Case Study: Why initial contact is crucial for software companies
For Steve Benson at Badger Maps, speedy initial contact can make all the difference between a customer and a lost prospect:
With a lot of software products like ours, there is a short window of time when a prospect is trying your product out. During that 2 to 10 minute period, a prospective customer might have a question, be unable to figure something out, get frustrated, or even just not realize all of a product’s capabilities.
A quick phone call during these critical minutes could make all the difference. Thus, Benson began tracking initial response time (from when a customer signs up for a free trial until they receive a call) to encourage and assist his team in improving their responsiveness.
6. Total Lifetime Value of a Customer
Definition: The total amount spent by the average customer over the life of your relationship.
As a salesperson, it’s important to know the average value of a deal. This tells you how much money and effort is worth investing to try and win the average customer.
Trouble is, this metric is only a small part of the picture. You also have factor in future purchases that customer might make. Understanding the total lifetime value tells you how much is worth spending on new customers (also known as acquisition costs) among other insights.
Case Study: Total Lifetime Value changed how we sell
When GreenPal, an app described as “Uber for lawn care,” found that their Total Lifetime Value per customer was startlingly low, they made changes to their product catalog to encourage customer retention.
As Co-Founder Gene Caballero explained, they stopped offering one-time mowings, which were not encouraging repeat purchases:
When we changed and only allowed homeowners to sign up for weekly or biweekly mowings, we saw that number jump [from the lower teens] up to over $40 per homeowner per season. It’s not always about how many customers you have, but the customers you want.
Having more dedicated customers was encouraging to GreenPal, as well as their lawn care vendors who could rely on more steady customer relationships.
How To Calculate Sales Metrics in SAP Digital CRM
You can generate just about all of these reports using SAP Digital CRM. Because SAP manages your accounts, leads, and opportunities, it can use this data to automatically generate up-to-date reports on your dashboard.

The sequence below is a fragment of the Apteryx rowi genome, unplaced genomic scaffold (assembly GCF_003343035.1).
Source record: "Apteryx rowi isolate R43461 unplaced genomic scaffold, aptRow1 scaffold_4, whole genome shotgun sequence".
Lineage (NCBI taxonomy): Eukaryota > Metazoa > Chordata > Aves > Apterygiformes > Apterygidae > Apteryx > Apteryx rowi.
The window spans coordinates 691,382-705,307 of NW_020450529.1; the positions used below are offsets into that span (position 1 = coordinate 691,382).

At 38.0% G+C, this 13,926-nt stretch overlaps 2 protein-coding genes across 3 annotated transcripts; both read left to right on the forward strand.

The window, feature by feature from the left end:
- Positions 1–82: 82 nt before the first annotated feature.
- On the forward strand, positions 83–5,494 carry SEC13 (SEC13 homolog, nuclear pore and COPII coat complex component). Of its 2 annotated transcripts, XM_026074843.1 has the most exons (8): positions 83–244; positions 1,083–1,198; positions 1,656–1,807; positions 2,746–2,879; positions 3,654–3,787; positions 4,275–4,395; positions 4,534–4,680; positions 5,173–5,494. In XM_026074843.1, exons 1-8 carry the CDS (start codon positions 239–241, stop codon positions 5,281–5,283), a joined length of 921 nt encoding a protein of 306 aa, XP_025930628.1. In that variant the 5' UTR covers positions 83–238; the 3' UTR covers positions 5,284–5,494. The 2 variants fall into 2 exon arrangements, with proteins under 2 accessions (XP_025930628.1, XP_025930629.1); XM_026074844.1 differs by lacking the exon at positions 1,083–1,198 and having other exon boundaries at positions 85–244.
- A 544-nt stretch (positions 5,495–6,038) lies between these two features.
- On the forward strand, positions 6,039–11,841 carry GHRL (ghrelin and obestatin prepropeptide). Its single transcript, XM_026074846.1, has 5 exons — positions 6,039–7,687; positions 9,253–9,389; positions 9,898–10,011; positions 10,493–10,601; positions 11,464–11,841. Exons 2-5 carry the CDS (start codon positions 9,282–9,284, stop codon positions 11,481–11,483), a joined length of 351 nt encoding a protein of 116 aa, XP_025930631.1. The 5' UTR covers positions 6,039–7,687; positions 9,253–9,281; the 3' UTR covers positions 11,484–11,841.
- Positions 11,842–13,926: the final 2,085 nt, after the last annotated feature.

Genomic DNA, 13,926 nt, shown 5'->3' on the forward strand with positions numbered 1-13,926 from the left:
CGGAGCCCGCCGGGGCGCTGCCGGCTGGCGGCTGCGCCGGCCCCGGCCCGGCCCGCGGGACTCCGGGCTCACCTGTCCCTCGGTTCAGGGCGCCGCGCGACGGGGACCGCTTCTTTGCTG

Revenue by salesperson, win/loss rate, sales cycle length and loss rate by sales phase are all reports you’ll find automatically on your dashboard, along with many others. They’re all adaptable in that you can add additional metrics or narrow down to view reports for specific employees or accounts, among other factors.
Export for Even More Reports
In addition, you can create countless more reports by exporting data out of SAP Digital CRM and into a spreadsheet program, like Excel or Google Sheets.
Under “Settings” > “Data,” you can choose from a huge range of data objects to export. From there you can download the date and then open the spreadsheet in the program of your choice. I opened my Account data in Excel and used this to create the Lifetime Value per Client graph pictured above.
Microsoft Excel Add-In
Yet another option is to install SAP’s add-in for Microsoft Excel. This allows you to access many additional CRM reports without the need to export data.
To use the Excel add-in you’ll need a Windows computer with Microsoft Excel installed. In SAP Digital CRM, head to “Settings” and then “Downloads.” At the bottom, you’ll find a download called “Add-In for Microsoft Excel.”
Learn more about this tool here at SAP’s documentation center.
The Bottom Line
There are countless sales metrics or key performance indicators (KPIs) out there, and it takes some time to find the ones that truly matter. A common sentiment among small business owners is that they don’t have time to review every report they would like. Thus, they come to master a few key metrics that provide a wide-ranging overview of their business.
To create your own sales dashboard using SAP Digital CRM, follow this link to sign up for a free 30-day trial.